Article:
When we talk about ‘wireless’, most people think about Bluetooth or WiFi, but true audiophiles may also be familiar with WiSA. After a promising announcement of this technology at the CES fair in 2013, it has remained relatively quiet for a long time. However, WiSA speakers have been gaining popularity in recent years. So, what is WiSA, and why is it an absolute must for your home installation?
Get Rid of Cables
WiSA, or in full Wireless Speakers and Audio, is a wireless technology that works from one point to the other, meaning from a transmitter to a receiver. So it is not a variant of WiFi connectivity quality and cannot build a multi-room system. This is a lot like Bluetooth, which is also designed to take the place between two devices.
The big difference is that with WiSA the transmitter can be a streamer/preamp, game console or other source. The receiver is always a loudspeaker. WiSA can therefore be seen as a replacement for the messy speaker cables tangles.
There have been several good attempts in the past to make the link between audio systems and speakers wirelessly. However, discerning audio enthusiasts will be more impressed by WiSA’s specifications. It enables up to eight channels of uncompressed 24-bit, 96kHz audio. This is twice the quality of common CD audio.
With multi-channel audio you naturally think of films, where synchronization between image and sound is extremely important. This has of course been addressed. According to the WiSA group, latency should be as low as zero, ranging from 2.6 to 5.2 ms. Even in a 7.1 setup with multiple WiSA speakers, the synchronization difference should not exceed one-millionth of a second.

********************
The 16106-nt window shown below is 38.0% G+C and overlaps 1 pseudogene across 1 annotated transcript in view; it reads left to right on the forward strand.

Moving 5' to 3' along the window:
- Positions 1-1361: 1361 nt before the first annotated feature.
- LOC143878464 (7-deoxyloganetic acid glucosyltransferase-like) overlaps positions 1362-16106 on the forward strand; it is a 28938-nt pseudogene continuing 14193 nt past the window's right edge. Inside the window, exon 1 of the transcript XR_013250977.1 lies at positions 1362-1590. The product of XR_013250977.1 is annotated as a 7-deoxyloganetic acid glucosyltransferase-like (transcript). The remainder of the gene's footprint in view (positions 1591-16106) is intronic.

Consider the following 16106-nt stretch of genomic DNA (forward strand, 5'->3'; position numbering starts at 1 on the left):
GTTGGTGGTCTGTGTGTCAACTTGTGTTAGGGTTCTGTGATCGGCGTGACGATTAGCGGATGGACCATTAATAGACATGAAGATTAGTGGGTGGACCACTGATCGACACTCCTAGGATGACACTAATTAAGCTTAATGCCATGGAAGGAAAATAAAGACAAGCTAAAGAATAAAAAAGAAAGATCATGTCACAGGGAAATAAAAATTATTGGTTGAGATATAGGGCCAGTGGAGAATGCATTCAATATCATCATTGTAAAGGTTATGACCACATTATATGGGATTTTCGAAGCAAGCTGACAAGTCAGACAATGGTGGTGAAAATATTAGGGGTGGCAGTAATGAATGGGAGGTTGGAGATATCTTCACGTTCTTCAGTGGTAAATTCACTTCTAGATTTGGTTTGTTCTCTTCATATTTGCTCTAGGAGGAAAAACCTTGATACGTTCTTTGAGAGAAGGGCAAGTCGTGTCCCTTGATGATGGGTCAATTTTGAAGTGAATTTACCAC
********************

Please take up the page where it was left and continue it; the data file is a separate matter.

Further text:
Setting Up WiSA speakers
Setting up a WiSA connection between, for example, the Axiim Q UHD and the VEDDAN Origin speaker is very simple. A WiSA transmitter recognizes the speaker configuration in a room within 1 microsecond and will divide the audio stream coming from a source into different channels. Each channel is then sent to the correct speaker.
Stay Away from WiFi
A major problem with wireless technology is that the many connections and devices pollute the radio transmission spectrum. Original WiFi frequencies, around 2.4 GHz, are very busy. This is because, for example, Bluetooth devices and other wireless technologies also operate on them. Many new WiFi connections offer an alternative around 5 and 5.9 GHz.
On the other hand, the WiSA standard takes a completely different approach by completely avoiding the WiFi frequencies. By using a relatively unused piece of radio spectrum (U-NII, ranging from 5.2 to 5.8 GHz). This bit of frequency range is partly licensed, partly sporadic in use for military systems, and DFC rules apply to these frequencies.
This means that consumer devices are allowed to make use of it, but they must regularly check that no radar activity is detected. If this is the case, the device must immediately exit that channel and stay away for up to 30 minutes. However, in practice this never occurs. WiSA is built for use within one room, so the signals are not as powerful enough and will not pass through walls.
The Future of WiSA speakers
It is clear that WiSA is an interesting evolution in the market. The idea that your new TV connects to your WiSA speakers in a fraction of a second without using cables is very appealing. After a somewhat difficult start, more and more manufacturers are starting to deliver their products with this technology. This is great news, because who doesn’t want to get rid of that annoying cables cluster?